Tap Water Versus Rainwater: Which Is Best?

watering houseplants

Tap water will keep most houseplants alive. However, distilled or rainwater is always the better option for plant longevity and optimal health.

Using rainwater on your houseplants has benefits beyond maintaining the health of your plants. It is an environmentally sound practice that saves water usage and bills. 

What’s wrong with using tap water on houseplants?

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Carnivorous plants, air-plants, and micro-orchids require distilled water or rainwater to stay alive. Bromeliads strongly prefer it. For other species, collecting rainwater or buying distilled water might require more effort, but it will pay off. This is particularly true if you are raising delicate, fussy, or young plants. 

The minerals contained in tap water varies across different regions but will be some combination of fluoride, chloride, magnesium, and calcium. Micro-quantities of magnesium, chloride, and calcium are essential for plant growth but any additional amounts from tap water can kill them.

Some parts are particularly sensitive to specific chemicals found in tap water. Fluoride is damaging to spider plants, corn plants, prayer-plants, dracaena, and peace lilies. It is taken up through the soil and accumulates in the leaf margins, creating brown marks (necrosis). It inhibits photosynthesis by reducing the synthesis of chlorophyll, degrading chloroplasts, and inhibiting the Hills reaction, which is the way that plants convert light into energy. 

Chloride is particularly damaging to Tradescantia. Chloride toxicity produces similar symptoms to fluoride toxicity, such as leaf necrosis. Like excess fluoride, chloride also damages photosynthesis and may interfere with the uptake of nitrogen and phosphate which are key macronutrients for the plant. An easy way to remove much of the chloride in tap water is to sit in an uncovered container of tap water for 24 hours.  

It may take some time for harmful minerals to build up in the soil and damage the plant. Once they do, however, your plant may deteriorate quickly. If you see a thin white crust on the soil, this indicates excess minerals, it’s time to flush the soil or repot using a fresh potting medium. 

General symptoms of plant distress such as browning leaf tips and curling leaves can sometimes be traced back to tap-water mineral build-up. If you are noticing browning and curling in plants and are struggling to pinpoint the reason, particularly if you’ve had the plants for a few months, flush the soil and switch to distilled or rainwater. 

Bottle-spraying with tap water present problems too. If you bottle-spray your plants with hard tap water, you will notice white mineral residue on your leaves over time. You may want to switch to rain or distilled water for misting as well as watering.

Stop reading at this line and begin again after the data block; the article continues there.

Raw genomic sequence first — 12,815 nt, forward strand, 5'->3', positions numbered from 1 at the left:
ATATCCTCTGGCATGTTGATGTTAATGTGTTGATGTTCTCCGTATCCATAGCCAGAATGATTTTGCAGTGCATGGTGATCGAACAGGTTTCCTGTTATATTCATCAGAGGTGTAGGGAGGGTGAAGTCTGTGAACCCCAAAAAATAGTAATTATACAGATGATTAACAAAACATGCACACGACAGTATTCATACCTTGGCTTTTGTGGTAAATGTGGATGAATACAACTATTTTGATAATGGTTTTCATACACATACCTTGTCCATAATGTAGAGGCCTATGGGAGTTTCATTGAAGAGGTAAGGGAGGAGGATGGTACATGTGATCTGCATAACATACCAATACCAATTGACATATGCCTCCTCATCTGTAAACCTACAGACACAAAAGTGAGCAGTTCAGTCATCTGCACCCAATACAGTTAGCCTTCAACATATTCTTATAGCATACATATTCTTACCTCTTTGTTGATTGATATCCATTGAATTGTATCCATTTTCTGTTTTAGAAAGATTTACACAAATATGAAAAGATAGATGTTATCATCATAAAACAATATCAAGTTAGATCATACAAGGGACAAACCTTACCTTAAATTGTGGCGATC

What is the difference between hard water and soft water?

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Hard and soft water refers to the different types of minerals found in regional water supplies. While both can be detrimental to plants, some plants will be more sensitive to either hard or soft water.

Water in hard water areas will contain calcium and magnesium. These elements form the white encrustations you find on showerheads and taps. Hardwater is particularly detrimental to acid-loving plants like azaleas, orchids, African violets, and begonias. 

Water in soft water areas will contain lots of sodium, which inhibits water uptake. Hardwater tends to be more damaging to plants than soft water, but sodium can be worse for orchids.  

How do you collect rainwater? 

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If you need rainwater for just a couple of houseplants, you should be able to collect enough rainwater by placing a few containers outside. Cover the containers with insect mesh cover to prevent insects, leaves, and other detritus from falling inside. You should try and place the containers in a north-facing position.

If you want a large, consistent supply of rainwater, you should consider fitting a run-off collection system, otherwise known as a rain harvesting system. This installation will collect any rainwater that falls across a large surface area, such as a roof. The drainage system deposits this run-off into a barrel. You can also get the water collection barrels fitted with a hose spout or tap for easy release. 

Remember that the quality of rainwater is affected by local environmental conditions. Air pollution and run-off from industrial works may add harmful chemicals to rainwater. If you are collecting the surface run-off of a roof, make sure that the roof is made of non-corrosive materials and that it is clear of animal feces. 

Rainwater should not be collected off treated rooves and asphalt. The best material for clean rainwater will be a metal roof with a baked-on or powder-coated finish. 

If you want to check that the rainwater around you is safe, get a water testing kit. Various kits will test for different types of contaminants. 

How do you de-mineralize tap water?

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If you live in an area with low rainfall, or you don’t need enough water to justify a rain harvesting system, you can remove minerals from tap water through a boiling process. 

Fill a pot halfway with tap water. Place a bowl inside so that the bowl floats on the water. Cover the pot fully with a lid. The lid should be placed curved side down. Place a bag of ice on the lid. Boil the water.

The boiling tap water inside the pot will turn into steam, leaving any minerals behind. Once the de-mineralized steam hits the cold lid, it will turn back into liquid. As the lid is curved, the droplets will drip into the floating bowl below. 

This is not a very efficient or cost-effective process if you want a large amount of water.

 

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